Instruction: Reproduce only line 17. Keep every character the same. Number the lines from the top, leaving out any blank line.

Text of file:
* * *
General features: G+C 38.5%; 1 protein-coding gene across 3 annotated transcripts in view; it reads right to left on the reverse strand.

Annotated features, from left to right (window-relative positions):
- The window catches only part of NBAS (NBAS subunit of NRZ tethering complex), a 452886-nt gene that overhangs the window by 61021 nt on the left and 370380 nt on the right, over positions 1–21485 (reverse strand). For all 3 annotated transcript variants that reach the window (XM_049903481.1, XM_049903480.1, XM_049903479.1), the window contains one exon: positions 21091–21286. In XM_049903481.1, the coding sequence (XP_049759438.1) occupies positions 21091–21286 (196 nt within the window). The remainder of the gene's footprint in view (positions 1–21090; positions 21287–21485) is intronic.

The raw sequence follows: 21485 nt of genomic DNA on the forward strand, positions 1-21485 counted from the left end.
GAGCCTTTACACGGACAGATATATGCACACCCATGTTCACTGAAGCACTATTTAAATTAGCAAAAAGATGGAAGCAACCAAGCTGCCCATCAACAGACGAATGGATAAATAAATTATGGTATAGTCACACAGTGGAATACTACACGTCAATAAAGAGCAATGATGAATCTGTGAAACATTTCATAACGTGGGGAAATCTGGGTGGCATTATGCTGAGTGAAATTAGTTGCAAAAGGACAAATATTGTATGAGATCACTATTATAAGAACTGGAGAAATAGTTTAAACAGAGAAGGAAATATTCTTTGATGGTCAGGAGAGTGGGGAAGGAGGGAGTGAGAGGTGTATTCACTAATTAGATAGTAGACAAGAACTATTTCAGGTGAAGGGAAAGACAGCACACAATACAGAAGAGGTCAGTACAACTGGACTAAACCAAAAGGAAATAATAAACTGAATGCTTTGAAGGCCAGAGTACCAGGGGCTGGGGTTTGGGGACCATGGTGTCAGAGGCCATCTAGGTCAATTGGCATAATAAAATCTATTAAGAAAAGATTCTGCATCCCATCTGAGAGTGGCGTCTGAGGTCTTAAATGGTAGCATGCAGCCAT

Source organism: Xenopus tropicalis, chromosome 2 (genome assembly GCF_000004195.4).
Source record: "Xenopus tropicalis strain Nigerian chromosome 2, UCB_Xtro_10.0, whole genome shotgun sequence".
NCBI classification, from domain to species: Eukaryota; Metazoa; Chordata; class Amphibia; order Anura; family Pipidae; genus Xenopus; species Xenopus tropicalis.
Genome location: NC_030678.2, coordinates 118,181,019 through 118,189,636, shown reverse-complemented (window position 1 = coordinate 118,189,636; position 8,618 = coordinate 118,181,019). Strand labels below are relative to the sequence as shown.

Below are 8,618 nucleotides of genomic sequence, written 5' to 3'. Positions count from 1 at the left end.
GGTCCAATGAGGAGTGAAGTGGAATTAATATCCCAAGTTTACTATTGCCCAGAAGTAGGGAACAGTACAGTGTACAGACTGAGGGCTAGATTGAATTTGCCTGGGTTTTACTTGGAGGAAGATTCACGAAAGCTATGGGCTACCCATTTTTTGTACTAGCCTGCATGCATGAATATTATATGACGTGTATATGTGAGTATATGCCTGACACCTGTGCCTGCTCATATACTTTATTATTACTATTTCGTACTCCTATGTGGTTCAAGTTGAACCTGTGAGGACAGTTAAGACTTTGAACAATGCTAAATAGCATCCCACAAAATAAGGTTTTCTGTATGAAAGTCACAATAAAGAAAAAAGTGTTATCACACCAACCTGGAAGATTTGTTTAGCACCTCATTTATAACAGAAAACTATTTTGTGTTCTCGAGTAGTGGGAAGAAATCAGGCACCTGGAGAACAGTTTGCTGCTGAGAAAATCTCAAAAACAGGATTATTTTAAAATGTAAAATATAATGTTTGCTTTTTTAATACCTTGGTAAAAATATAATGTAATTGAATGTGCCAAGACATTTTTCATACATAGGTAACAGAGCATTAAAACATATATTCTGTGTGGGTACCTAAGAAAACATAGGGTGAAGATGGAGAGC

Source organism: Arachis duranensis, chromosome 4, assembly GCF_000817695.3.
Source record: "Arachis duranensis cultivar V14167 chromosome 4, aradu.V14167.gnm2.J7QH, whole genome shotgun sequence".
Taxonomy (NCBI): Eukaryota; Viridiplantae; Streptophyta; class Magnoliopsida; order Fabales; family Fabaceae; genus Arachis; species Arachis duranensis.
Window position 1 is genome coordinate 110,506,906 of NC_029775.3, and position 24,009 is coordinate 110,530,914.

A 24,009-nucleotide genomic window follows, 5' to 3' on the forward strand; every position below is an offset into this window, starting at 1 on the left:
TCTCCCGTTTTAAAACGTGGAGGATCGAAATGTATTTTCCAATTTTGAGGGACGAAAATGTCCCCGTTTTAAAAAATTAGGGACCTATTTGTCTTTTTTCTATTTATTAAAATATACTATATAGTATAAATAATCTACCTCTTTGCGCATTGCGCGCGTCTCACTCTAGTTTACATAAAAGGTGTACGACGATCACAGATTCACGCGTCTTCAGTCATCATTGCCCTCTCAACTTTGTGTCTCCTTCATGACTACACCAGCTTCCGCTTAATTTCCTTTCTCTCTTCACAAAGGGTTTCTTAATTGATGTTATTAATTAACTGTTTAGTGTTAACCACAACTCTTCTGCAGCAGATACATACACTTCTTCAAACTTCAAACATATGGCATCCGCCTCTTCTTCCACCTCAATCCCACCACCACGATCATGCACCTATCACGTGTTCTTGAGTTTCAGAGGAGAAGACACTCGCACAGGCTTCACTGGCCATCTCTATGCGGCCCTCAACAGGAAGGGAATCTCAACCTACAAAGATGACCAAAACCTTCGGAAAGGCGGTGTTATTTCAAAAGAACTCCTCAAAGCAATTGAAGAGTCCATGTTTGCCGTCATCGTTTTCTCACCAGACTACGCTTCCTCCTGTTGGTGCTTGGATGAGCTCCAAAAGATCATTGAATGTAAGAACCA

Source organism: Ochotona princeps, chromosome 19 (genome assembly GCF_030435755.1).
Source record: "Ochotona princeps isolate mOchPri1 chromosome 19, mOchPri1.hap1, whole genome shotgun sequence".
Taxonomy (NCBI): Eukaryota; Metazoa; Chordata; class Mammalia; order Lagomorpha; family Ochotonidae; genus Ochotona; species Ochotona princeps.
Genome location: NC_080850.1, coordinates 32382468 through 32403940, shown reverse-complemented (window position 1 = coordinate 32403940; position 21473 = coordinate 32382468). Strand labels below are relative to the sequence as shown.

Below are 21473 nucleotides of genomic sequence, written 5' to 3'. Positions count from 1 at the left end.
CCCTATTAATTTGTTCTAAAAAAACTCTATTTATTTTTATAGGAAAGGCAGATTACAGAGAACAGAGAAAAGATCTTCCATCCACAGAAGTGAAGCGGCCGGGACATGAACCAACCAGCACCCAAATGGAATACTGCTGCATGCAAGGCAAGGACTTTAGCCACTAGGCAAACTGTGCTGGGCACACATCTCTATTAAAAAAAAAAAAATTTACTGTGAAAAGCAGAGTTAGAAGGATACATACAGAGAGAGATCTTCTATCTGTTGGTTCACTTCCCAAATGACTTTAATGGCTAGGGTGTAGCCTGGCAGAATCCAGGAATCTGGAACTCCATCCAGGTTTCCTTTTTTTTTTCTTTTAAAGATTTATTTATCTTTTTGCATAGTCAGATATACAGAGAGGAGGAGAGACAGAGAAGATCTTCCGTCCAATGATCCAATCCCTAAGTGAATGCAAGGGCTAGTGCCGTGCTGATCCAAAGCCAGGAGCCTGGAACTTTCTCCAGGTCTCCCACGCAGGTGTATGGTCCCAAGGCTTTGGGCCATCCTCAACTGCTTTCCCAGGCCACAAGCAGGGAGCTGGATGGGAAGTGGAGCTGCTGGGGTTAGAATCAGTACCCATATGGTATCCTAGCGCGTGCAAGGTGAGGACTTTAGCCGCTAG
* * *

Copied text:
TCTCCCGTTTTAAAACGTGGAGGATCGAAATGTATTTTCCAATTTTGAGGGACGAAAATGTCCCCGTTTTAAAAAATTAGGGACCTATTTGTCTTTTTTCTATTTATTAAAATATACTATATAGTATAAATAATCTACCTCTTTGCGCATTGCGCGCGTCTCACTCTAGTTTACATAAAAGGTGTACGACGATCACAGATTCACGCGTCTTCAGTCATCATTGCCCTCTCAACTTTGTGTCTCCTTCATGACTACACCAGCTTCCGCTTAATTTCCTTTCTCTCTTCACAAAGGGTTTCTTAATTGATGTTATTAATTAACTGTTTAGTGTTAACCACAACTCTTCTGCAGCAGATACATACACTTCTTCAAACTTCAAACATATGGCATCCGCCTCTTCTTCCACCTCAATCCCACCACCACGATCATGCACCTATCACGTGTTCTTGAGTTTCAGAGGAGAAGACACTCGCACAGGCTTCACTGGCCATCTCTATGCGGCCCTCAACAGGAAGGGAATCTCAACCTACAAAGATGACCAAAACCTTCGGAAAGGCGGTGTTATTTCAAAAGAACTCCTCAAAGCAATTGAAGAGTCCATGTTTGCCGTCATCGTTTTCTCACCAGACTACGCTTCCTCCTGTTGGTGCTTGGATGAGCTCCAAAAGATCATTGAATGTAAGAACCA